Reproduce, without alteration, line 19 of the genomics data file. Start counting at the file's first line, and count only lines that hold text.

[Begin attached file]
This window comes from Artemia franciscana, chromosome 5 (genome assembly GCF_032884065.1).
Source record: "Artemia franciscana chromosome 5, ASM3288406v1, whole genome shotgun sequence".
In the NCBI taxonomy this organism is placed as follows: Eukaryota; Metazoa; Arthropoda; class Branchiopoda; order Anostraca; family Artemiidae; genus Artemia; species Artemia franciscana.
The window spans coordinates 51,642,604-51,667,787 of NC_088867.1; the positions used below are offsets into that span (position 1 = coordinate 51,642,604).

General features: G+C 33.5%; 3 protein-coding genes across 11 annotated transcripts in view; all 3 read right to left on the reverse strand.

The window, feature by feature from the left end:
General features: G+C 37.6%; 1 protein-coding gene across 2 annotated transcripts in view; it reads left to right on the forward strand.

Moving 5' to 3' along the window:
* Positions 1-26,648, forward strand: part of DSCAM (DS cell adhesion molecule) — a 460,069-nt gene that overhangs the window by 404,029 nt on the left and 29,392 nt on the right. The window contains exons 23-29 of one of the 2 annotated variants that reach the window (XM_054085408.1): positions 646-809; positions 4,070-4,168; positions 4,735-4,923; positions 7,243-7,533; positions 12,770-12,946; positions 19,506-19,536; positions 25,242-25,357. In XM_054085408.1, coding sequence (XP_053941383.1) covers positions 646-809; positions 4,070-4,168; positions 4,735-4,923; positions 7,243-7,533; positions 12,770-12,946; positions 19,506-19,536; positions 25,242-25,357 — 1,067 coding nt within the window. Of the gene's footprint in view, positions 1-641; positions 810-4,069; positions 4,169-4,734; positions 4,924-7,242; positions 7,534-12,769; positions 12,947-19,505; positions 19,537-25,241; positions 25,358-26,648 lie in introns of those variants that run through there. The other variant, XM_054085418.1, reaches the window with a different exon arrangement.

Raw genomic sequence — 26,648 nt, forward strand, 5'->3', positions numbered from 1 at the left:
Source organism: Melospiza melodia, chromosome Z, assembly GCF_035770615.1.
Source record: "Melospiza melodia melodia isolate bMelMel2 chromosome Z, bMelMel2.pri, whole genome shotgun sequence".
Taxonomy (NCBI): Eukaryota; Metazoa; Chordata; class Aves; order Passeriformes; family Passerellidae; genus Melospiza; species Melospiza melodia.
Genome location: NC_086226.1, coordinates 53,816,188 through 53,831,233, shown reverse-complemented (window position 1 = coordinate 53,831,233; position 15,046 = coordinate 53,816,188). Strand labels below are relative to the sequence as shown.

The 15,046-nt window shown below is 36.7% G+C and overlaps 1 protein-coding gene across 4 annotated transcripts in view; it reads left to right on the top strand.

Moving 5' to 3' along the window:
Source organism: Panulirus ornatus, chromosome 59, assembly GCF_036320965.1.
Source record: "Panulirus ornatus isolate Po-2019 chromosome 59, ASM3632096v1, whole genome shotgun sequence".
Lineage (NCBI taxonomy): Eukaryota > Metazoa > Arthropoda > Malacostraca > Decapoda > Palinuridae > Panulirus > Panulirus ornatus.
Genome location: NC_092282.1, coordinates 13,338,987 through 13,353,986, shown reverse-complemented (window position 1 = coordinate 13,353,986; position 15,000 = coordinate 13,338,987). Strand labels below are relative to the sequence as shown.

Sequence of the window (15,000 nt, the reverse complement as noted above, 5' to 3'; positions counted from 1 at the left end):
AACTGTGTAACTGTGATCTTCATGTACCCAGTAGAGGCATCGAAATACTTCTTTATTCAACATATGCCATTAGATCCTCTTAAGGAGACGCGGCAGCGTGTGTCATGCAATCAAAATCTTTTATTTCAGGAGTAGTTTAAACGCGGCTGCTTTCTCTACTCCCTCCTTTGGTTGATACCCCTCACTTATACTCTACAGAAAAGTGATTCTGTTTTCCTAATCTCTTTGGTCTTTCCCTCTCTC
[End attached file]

Lineage (NCBI taxonomy): Eukaryota > Metazoa > Arthropoda > Malacostraca > Decapoda > Palinuridae > Panulirus > Panulirus ornatus.